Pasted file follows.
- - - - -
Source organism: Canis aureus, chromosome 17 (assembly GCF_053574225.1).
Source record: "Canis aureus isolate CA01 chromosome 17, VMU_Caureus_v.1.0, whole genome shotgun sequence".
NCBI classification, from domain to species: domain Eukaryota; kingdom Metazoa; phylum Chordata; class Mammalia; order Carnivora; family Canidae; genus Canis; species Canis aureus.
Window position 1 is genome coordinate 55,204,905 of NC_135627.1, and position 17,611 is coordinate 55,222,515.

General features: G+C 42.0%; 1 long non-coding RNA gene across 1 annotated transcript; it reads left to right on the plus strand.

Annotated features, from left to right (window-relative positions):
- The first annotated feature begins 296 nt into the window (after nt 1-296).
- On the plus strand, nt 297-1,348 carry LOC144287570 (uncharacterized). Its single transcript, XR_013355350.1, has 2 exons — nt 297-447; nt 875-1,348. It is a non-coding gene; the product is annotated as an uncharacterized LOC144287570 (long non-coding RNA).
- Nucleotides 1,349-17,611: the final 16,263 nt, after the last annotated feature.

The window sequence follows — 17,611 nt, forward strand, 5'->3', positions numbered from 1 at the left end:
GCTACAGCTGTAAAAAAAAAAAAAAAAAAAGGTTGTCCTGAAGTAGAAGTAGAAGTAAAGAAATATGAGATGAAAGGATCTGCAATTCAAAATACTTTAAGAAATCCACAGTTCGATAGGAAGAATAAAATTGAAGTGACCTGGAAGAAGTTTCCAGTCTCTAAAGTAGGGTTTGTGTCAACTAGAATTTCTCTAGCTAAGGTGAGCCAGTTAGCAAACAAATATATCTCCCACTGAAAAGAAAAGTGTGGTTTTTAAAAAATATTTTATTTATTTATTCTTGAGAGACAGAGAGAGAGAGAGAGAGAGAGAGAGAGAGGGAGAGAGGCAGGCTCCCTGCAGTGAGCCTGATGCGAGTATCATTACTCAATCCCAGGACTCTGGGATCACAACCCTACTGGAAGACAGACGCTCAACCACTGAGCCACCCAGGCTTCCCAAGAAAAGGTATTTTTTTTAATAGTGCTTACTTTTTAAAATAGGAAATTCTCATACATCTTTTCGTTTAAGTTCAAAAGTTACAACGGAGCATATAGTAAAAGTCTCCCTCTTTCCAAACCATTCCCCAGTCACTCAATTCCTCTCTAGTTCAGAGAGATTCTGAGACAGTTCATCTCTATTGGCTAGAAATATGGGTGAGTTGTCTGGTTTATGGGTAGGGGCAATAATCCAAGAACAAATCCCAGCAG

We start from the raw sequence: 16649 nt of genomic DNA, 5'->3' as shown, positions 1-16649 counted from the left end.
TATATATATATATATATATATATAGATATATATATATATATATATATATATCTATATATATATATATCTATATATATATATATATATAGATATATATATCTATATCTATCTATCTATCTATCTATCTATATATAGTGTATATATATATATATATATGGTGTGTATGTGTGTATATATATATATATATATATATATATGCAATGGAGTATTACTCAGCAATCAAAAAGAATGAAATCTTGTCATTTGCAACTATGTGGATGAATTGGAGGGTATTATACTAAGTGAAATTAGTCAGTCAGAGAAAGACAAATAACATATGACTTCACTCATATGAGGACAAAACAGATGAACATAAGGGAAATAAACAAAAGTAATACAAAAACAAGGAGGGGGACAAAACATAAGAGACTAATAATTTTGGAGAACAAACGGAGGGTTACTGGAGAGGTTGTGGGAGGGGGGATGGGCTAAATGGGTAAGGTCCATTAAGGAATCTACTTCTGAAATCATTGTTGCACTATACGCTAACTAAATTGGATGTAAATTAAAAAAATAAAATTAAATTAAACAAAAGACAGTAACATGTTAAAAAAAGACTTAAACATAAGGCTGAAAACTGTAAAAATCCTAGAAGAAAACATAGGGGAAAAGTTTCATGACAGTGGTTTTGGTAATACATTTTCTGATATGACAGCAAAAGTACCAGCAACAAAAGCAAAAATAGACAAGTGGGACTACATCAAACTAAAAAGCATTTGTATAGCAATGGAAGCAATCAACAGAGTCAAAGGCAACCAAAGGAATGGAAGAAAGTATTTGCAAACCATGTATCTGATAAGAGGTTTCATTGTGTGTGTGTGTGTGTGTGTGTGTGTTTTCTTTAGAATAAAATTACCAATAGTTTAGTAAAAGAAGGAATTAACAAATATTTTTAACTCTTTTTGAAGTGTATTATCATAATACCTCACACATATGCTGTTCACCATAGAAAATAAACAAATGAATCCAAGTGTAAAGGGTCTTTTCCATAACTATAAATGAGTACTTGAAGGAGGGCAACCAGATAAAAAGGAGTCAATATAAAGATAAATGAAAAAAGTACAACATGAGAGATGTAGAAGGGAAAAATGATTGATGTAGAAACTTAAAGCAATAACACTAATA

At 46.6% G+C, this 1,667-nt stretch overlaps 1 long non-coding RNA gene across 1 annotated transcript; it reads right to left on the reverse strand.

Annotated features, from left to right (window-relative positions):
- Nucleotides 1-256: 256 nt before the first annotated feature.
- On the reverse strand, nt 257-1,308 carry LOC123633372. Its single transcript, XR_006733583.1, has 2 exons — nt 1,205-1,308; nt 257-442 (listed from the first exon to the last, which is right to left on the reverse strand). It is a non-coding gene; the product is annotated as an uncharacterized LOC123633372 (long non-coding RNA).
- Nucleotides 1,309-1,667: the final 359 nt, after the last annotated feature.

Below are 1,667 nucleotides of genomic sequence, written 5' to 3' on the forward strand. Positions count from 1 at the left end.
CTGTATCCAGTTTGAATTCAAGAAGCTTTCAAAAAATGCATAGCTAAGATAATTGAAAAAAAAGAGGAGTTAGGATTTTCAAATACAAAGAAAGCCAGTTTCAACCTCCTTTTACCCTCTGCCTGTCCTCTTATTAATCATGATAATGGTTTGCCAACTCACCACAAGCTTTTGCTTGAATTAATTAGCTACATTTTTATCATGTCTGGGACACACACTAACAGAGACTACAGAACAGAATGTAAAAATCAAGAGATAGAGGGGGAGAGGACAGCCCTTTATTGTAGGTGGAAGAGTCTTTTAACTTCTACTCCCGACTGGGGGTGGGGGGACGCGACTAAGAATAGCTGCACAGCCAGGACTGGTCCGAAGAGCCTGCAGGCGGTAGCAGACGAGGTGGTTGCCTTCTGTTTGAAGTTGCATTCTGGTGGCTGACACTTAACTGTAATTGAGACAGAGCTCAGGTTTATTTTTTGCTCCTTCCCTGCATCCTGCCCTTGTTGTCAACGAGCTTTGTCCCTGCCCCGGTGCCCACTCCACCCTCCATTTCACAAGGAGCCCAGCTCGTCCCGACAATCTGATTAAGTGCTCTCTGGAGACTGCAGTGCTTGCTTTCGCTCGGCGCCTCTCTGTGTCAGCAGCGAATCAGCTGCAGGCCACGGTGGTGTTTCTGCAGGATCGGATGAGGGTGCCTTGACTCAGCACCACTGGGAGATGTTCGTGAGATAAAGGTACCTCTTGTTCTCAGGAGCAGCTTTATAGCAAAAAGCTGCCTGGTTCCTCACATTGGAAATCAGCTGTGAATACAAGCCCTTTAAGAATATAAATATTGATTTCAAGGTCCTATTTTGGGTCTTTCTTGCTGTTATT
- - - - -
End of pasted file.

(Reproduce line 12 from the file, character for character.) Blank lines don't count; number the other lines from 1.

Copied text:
We start from the raw sequence: 16649 nt of genomic DNA, 5'->3' as shown, positions 1-16649 counted from the left end.